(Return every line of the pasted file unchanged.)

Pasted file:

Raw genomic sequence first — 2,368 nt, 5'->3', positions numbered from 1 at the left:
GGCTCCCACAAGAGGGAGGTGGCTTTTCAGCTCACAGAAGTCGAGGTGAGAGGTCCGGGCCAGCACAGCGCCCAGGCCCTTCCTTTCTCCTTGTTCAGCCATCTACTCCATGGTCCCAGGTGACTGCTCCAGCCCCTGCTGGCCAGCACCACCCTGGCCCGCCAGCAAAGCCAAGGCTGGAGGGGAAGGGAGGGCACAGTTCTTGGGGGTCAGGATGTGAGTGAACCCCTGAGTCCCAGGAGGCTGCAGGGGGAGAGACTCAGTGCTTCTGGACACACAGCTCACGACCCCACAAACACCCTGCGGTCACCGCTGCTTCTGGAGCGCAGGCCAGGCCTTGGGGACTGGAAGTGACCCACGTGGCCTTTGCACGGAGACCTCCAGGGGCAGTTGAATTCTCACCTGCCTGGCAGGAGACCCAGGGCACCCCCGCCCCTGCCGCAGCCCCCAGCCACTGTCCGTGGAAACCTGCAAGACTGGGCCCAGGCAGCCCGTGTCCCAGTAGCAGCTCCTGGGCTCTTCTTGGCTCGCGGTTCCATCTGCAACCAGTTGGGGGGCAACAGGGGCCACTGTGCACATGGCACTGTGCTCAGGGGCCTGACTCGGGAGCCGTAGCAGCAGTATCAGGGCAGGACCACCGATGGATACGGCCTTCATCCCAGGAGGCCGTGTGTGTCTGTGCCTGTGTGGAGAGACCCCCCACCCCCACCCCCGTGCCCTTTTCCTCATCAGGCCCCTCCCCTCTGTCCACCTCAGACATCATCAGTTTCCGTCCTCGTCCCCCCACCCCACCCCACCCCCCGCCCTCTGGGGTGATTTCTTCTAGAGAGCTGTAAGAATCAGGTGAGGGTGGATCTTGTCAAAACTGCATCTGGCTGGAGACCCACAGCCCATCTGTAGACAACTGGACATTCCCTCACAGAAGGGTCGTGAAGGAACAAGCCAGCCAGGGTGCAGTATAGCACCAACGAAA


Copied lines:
Raw genomic sequence first — 2,368 nt, 5'->3', positions numbered from 1 at the left:
GGCTCCCACAAGAGGGAGGTGGCTTTTCAGCTCACAGAAGTCGAGGTGAGAGGTCCGGGCCAGCACAGCGCCCAGGCCCTTCCTTTCTCCTTGTTCAGCCATCTACTCCATGGTCCCAGGTGACTGCTCCAGCCCCTGCTGGCCAGCACCACCCTGGCCCGCCAGCAAAGCCAAGGCTGGAGGGGAAGGGAGGGCACAGTTCTTGGGGGTCAGGATGTGAGTGAACCCCTGAGTCCCAGGAGGCTGCAGGGGGAGAGACTCAGTGCTTCTGGACACACAGCTCACGACCCCACAAACACCCTGCGGTCACCGCTGCTTCTGGAGCGCAGGCCAGGCCTTGGGGACTGGAAGTGACCCACGTGGCCTTTGCACGGAGACCTCCAGGGGCAGTTGAATTCTCACCTGCCTGGCAGGAGACCCAGGGCACCCCCGCCCCTGCCGCAGCCCCCAGCCACTGTCCGTGGAAACCTGCAAGACTGGGCCCAGGCAGCCCGTGTCCCAGTAGCAGCTCCTGGGCTCTTCTTGGCTCGCGGTTCCATCTGCAACCAGTTGGGGGGCAACAGGGGCCACTGTGCACATGGCACTGTGCTCAGGGGCCTGACTCGGGAGCCGTAGCAGCAGTATCAGGGCAGGACCACCGATGGATACGGCCTTCATCCCAGGAGGCCGTGTGTGTCTGTGCCTGTGTGGAGAGACCCCCCACCCCCACCCCCGTGCCCTTTTCCTCATCAGGCCCCTCCCCTCTGTCCACCTCAGACATCATCAGTTTCCGTCCTCGTCCCCCCACCCCACCCCACCCCCCGCCCTCTGGGGTGATTTCTTCTAGAGAGCTGTAAGAATCAGGTGAGGGTGGATCTTGTCAAAACTGCATCTGGCTGGAGACCCACAGCCCATCTGTAGACAACTGGACATTCCCTCACAGAAGGGTCGTGAAGGAACAAGCCAGCCAGGGTGCAGTATAGCACCAACGAAA